China, which has a keen interest in the natural resources of African countries, takes this as an opportunity to make African countries to be dependent on China, and to gain control of their natural resources…reports Asian Lite News
Zambia is facing an unsustainable debt burden, and debt servicing is leaving little room for capital formation, especially funds needed for infrastructure development, reported Africa Daily Digital.
While the country is struggling to take up World Bank-suggested reforms such as restoring fiscal and long-term debt sustainability, increasing farmers’ productivity and access to agricultural markets, ensuring access to energy and finance, and private sector development, it is facing a scarcity of resources, which makes the country dependent on and vulnerable to external debt. Following this, the Zambian government has started actively seeking additional infrastructure development through Public-Private Partnership (PPP) projects. Zambia, like other indebted and capital-strapped African countries, urgently require funds to develop infrastructure to connect its mineral-rich areas to major cities and ports, as reported by Africa Daily Digital.
Zambia is under a heavy debt burden, and the post-Covid economic recovery is slow. In such a situation, it is difficult to upgrade the dilapidated road connecting its mining sites to export destinations in the lack of funds to build infrastructure, Africa Daily Digital reported.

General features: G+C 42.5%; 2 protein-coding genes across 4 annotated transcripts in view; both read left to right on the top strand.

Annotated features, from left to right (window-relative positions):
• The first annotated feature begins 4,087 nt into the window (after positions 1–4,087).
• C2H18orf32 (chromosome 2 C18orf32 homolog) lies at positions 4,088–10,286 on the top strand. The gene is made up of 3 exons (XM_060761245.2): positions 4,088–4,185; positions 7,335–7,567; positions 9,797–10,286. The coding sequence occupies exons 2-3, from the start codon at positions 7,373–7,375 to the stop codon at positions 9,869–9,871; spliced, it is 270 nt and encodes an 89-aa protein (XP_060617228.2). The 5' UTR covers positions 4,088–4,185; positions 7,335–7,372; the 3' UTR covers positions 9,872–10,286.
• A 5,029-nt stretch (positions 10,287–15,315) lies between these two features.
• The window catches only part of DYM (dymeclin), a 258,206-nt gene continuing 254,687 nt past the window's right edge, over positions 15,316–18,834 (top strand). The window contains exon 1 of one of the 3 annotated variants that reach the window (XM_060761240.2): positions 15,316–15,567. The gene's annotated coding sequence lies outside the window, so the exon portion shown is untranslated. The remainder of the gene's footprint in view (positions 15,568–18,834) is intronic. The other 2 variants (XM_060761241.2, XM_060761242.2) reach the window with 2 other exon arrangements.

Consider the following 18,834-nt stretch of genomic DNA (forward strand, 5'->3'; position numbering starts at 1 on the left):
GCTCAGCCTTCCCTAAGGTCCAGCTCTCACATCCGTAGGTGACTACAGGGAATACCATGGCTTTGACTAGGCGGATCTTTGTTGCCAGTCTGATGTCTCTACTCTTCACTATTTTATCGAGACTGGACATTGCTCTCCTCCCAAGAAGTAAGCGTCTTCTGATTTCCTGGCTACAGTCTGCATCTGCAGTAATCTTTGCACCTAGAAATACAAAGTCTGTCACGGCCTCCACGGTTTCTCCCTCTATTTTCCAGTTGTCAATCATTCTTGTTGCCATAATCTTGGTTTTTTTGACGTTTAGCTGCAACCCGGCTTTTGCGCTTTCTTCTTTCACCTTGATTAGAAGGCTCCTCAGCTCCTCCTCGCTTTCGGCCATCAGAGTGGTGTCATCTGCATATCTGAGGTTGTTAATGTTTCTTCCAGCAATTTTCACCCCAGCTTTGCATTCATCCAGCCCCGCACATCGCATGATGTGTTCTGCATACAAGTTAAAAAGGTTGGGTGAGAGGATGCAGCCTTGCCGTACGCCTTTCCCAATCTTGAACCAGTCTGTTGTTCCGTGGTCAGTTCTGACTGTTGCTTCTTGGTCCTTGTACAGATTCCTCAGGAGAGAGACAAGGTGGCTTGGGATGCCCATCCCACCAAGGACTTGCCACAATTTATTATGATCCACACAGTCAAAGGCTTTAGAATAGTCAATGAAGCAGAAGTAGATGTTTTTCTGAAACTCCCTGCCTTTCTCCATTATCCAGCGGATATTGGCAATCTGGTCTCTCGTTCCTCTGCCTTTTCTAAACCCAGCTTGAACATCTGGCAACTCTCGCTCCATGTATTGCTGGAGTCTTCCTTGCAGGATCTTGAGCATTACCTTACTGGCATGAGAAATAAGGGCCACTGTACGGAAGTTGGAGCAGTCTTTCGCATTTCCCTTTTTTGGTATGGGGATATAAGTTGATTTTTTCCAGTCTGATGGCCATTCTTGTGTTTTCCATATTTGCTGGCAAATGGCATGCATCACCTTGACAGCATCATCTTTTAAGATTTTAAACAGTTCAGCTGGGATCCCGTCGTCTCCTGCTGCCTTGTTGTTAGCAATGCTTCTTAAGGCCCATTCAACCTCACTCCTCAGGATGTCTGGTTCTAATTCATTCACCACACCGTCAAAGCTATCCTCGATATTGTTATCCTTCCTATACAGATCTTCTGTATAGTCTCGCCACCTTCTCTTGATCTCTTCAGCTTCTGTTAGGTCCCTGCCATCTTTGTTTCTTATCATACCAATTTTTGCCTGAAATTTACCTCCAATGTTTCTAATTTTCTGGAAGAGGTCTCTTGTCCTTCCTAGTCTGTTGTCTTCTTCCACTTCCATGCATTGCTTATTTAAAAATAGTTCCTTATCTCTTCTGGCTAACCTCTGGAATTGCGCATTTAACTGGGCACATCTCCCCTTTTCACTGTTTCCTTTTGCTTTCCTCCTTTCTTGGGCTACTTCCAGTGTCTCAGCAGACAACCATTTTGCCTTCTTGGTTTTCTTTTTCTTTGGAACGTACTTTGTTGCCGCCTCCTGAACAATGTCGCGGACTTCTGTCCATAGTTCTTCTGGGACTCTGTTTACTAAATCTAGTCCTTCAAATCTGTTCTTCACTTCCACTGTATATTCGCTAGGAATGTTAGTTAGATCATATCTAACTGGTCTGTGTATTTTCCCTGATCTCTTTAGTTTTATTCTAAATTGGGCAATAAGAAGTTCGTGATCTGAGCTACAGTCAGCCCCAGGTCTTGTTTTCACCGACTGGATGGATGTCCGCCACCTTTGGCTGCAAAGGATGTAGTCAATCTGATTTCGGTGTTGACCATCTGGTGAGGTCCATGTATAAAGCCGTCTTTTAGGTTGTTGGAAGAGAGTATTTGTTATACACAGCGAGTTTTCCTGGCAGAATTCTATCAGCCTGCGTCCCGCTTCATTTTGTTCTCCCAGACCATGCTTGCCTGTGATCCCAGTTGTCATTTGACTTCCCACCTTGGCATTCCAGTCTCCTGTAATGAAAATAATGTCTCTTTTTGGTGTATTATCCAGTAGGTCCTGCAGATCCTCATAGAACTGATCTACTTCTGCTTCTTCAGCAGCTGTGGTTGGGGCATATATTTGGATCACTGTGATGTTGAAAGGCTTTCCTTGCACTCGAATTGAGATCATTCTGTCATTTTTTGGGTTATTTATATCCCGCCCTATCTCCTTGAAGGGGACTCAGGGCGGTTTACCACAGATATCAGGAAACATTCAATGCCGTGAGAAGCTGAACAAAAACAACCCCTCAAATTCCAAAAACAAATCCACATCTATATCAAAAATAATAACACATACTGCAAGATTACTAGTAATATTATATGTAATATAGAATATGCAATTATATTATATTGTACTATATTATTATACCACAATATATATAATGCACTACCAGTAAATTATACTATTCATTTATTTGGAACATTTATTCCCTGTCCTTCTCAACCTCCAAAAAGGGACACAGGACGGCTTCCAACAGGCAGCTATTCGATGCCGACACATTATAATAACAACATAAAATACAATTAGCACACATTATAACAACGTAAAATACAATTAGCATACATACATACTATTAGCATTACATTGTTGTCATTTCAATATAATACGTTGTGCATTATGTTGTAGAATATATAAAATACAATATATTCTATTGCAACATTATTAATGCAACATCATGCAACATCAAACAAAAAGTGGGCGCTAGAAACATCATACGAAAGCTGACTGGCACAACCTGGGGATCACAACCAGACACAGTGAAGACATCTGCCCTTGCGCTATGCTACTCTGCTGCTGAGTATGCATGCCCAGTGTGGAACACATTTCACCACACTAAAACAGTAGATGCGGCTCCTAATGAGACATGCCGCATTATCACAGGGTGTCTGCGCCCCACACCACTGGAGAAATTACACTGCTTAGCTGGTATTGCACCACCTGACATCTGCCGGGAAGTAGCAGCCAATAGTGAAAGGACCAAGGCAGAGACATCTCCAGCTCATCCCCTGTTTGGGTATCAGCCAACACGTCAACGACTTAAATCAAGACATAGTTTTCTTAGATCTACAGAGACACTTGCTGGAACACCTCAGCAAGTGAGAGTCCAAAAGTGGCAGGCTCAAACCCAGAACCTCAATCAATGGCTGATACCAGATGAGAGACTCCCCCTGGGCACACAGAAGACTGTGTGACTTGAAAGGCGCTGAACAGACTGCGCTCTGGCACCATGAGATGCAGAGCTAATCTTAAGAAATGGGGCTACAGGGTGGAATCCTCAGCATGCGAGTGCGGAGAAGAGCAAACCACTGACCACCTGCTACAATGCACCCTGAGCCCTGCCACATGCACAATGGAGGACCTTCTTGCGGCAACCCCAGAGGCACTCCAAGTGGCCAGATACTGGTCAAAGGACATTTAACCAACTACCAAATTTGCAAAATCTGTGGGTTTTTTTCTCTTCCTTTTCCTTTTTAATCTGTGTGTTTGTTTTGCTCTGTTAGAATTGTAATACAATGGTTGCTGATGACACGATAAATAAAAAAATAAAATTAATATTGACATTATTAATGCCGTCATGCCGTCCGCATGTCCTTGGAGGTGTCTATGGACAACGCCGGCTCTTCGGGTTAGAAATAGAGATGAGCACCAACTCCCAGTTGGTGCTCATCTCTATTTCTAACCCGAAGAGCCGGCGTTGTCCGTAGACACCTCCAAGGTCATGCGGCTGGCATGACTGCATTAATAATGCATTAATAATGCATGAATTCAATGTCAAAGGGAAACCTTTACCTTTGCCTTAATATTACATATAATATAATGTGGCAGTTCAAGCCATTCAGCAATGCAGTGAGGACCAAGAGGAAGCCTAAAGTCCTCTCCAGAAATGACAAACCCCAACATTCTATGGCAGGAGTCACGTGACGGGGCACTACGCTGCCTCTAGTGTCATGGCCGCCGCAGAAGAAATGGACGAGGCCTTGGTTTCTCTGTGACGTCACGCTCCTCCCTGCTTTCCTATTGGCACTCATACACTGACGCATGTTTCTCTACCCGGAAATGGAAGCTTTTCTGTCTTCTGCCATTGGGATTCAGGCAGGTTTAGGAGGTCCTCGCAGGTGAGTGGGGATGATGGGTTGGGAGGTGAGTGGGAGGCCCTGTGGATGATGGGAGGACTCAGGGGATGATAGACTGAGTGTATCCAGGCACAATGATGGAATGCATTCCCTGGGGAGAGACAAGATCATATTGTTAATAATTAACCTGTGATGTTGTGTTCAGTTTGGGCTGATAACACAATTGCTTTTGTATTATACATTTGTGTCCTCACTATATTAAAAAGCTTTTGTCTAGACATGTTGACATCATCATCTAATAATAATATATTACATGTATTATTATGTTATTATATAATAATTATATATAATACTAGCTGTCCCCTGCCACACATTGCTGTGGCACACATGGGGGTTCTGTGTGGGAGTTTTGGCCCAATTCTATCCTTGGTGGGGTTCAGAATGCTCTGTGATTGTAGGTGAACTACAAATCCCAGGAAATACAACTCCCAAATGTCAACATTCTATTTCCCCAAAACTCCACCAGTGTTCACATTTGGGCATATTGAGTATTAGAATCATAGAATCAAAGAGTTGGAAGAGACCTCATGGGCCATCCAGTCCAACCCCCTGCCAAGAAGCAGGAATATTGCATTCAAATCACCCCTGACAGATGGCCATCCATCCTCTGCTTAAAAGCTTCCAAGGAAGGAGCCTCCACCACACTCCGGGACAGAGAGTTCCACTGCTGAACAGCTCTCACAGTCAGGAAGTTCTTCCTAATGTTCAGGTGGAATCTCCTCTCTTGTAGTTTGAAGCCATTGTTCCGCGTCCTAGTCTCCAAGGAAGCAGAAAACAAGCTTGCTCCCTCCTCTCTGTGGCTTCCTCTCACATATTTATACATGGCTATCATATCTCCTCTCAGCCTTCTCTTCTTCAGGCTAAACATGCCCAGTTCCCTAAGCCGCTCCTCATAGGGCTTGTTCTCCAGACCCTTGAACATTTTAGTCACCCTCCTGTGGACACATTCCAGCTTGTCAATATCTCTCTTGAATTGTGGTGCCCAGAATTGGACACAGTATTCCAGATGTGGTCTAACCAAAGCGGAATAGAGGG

China, which has a keen interest in the natural resources of African countries, takes this as an opportunity to make African countries to be dependent on China, and to gain control of their natural resources.
Although China’s Belt and Road Initiative (BRI) is assisting many African countries in building infrastructure, the end result is a debt burden on these countries, which in turn forces them to sell their natural resources at lower prices in order to raise funds for debt repayment.
A consortium of Chinese companies recently won a bid to finance the upgrading of a 327-kilometre road connecting Zambia’s capital Lusaka to Ndola in the country’s Copperbelt province. The bid was won by the Consortium Macro Ocean Investment, which is made up of three Chinese companies: AVIC International Project Engineering, Zhenjiang Communications Construction Group, and China Railway Seventh Group. The consortium won the USD 650 million public-private partnership (PPP) contract to build the dual carriageway road. The Chinese companies signed a 25-year concession agreement last month, with three years for construction and 22 years for operation and maintenance rights.
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